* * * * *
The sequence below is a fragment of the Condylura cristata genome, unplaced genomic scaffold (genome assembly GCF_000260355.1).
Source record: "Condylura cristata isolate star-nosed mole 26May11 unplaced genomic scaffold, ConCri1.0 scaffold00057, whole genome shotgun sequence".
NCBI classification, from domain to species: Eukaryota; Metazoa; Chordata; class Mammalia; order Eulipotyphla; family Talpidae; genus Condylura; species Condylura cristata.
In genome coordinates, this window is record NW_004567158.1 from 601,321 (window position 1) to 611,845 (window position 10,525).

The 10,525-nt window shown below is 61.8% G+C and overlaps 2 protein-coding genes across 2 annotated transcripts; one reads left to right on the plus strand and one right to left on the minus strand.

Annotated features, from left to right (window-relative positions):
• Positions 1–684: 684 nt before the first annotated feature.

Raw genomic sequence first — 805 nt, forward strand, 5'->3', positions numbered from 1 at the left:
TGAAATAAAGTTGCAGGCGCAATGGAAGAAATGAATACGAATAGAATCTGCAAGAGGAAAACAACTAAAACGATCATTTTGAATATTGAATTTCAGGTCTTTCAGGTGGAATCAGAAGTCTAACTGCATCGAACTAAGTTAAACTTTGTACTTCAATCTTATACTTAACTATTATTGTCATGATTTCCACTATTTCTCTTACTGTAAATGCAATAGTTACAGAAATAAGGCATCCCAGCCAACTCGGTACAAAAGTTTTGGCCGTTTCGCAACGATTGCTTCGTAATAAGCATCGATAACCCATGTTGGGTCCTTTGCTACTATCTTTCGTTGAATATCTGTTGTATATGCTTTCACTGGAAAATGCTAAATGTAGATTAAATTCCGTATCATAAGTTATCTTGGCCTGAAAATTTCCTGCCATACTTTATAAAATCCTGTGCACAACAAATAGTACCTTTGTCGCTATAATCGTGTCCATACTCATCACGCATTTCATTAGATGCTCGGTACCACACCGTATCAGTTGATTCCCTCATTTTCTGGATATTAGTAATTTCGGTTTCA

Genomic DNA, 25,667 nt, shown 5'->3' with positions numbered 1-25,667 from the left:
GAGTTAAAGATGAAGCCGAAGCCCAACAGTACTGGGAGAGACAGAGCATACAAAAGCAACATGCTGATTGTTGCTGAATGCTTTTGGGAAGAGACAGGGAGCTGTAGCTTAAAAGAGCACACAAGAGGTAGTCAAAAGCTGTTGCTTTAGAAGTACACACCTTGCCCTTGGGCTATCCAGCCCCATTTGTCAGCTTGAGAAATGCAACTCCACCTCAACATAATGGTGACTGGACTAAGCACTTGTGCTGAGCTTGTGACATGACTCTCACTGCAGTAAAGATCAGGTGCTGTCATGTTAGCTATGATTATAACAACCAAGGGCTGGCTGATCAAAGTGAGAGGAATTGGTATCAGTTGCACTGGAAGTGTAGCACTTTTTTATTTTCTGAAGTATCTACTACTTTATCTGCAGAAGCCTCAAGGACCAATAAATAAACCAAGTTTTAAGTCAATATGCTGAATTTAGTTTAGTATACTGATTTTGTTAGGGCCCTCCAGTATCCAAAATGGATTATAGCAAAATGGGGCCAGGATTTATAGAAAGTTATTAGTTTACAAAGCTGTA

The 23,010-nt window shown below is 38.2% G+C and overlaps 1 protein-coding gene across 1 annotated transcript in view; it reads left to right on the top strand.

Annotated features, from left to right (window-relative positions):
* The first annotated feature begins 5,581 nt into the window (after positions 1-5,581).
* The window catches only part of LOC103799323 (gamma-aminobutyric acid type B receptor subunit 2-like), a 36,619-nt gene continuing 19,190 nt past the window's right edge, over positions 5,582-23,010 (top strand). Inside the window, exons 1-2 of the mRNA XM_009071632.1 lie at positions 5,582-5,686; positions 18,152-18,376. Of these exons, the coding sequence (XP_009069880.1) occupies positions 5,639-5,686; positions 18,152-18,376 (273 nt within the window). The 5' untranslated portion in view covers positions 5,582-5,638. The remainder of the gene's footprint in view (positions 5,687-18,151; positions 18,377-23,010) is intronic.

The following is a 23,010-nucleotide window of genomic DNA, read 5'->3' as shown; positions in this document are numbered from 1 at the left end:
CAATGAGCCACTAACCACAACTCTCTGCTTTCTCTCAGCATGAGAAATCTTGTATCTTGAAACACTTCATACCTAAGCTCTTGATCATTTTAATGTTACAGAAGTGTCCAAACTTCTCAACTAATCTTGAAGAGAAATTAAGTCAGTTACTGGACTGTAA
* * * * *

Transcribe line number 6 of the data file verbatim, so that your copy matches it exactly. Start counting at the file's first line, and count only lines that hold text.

Annotated features, from left to right (window-relative positions):